While millions of Americans shied away from taking on debt during and even after the recent recession, and many more actually made attempts to reduce their outstanding balances significantly, that trend has largely reversed itself in the last several months as the economy continues to improve.
The amount of money owed to lenders on all loan types, excluding mortgages, rose 7 percent nationwide in January after comparable increases in the final two months of last year as well, according to the latest statistical release from the Federal Reserve Board. This trend was driven largely by consumers taking on more debt in the form of installment loans like auto loans and student loans, rather than credit card balances.
In all, the amount of revolving debt — balances that can be added to and subtracted from over the life of the account, made up almost entirely of credit cards — ticked up just 0.1 percent in the first month of the new year, following a 4.4 percent decline in December, the report said. Now, consumers owe a total of $850.9 billion on these balances, up from $850.8 billion but still down from the $853.9 billion observed in November. The slight uptick in January after a decline in December is generally not in keeping with seasonal norms, which see borrowers put more debt on their cards to finance holiday shopping, and typically instances of late payments on those accounts rise once the new year begins.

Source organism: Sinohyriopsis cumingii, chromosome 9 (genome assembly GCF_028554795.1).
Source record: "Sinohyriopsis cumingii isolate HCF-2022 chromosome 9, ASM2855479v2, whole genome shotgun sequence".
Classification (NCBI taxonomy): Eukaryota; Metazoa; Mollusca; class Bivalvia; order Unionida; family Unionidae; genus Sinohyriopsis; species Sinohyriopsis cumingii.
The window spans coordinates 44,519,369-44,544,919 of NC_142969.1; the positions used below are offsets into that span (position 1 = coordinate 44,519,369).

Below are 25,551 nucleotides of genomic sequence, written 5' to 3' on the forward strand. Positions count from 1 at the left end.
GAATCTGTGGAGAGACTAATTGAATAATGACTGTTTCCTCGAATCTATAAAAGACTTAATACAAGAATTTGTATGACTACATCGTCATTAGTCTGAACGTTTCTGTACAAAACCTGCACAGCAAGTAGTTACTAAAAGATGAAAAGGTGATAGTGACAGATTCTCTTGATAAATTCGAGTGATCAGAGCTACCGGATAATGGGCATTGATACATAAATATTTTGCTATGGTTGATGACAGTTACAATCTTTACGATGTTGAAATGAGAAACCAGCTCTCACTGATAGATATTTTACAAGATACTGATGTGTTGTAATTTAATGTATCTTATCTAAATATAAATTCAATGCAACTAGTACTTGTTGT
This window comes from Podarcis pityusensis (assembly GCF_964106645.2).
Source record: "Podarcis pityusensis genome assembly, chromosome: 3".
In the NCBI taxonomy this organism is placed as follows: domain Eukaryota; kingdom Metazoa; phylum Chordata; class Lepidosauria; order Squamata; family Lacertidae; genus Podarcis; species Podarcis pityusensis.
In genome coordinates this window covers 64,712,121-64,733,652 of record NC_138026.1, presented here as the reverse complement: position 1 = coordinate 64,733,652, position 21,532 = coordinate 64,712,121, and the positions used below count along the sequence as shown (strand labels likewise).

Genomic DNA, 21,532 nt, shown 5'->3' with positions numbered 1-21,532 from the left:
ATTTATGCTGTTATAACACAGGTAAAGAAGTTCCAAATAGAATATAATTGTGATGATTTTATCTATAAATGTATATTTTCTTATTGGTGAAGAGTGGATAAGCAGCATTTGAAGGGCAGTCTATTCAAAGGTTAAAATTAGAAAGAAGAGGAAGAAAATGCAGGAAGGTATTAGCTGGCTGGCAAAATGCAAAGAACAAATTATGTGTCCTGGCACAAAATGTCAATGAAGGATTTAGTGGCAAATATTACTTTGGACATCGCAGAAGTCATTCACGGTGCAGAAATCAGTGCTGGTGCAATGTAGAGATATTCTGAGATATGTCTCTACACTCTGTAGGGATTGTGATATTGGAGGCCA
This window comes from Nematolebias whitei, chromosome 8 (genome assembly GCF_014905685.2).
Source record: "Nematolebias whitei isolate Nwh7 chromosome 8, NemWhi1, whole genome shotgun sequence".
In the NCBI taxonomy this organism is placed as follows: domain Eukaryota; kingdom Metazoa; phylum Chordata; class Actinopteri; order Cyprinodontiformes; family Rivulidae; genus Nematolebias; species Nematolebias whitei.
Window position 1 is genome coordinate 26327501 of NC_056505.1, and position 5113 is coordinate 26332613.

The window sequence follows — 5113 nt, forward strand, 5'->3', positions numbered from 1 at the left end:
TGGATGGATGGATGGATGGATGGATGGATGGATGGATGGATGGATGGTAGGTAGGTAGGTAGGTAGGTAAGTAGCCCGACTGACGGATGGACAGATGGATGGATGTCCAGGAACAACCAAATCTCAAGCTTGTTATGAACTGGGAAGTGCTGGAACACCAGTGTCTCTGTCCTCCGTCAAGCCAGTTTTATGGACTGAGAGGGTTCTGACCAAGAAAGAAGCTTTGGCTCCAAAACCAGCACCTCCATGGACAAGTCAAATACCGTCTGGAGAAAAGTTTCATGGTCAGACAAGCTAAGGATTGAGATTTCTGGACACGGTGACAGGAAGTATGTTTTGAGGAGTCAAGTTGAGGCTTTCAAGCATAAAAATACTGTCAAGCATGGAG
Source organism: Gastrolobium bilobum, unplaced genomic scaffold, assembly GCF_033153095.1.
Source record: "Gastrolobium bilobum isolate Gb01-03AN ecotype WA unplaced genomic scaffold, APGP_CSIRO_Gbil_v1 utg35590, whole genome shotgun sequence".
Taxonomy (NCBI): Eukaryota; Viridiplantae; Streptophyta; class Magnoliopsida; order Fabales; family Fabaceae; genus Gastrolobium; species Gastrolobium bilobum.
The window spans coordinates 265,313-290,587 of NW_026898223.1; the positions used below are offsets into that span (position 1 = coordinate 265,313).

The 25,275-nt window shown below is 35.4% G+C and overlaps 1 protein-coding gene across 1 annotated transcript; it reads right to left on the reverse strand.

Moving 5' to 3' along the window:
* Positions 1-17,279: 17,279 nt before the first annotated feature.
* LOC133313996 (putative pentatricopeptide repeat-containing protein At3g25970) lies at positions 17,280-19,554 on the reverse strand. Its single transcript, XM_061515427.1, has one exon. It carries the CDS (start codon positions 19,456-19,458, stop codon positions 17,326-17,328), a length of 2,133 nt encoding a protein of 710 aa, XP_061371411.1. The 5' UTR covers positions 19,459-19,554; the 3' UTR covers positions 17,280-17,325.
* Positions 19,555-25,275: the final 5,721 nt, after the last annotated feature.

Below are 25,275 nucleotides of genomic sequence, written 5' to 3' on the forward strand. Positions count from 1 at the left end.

Instead, the jump was driven by a 10 percent increase in the amount of non-revolving credit — that is, installment loans not including mortgages — which rose to a total of more than $1.94 trillion in January. However, it should be noted that the growth was actually down from the previous month’s increase of 11.5 percent. Much of this increase was spurred by student loans from the federal government, which issued $25.9 billion worth of this type of financing over the course of the month. Now, total outstanding loan obligations stand at $552.7 billion, up from just $521.3 billion seen at the end of November and $526.8 billion in December.
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Many consumers may be feeling better about their ability to handle debt as unemployment continues to recede, albeit slowly, and finances generally improve. However, it may take some time for balances to even begin approaching the levels seen prior to the recession.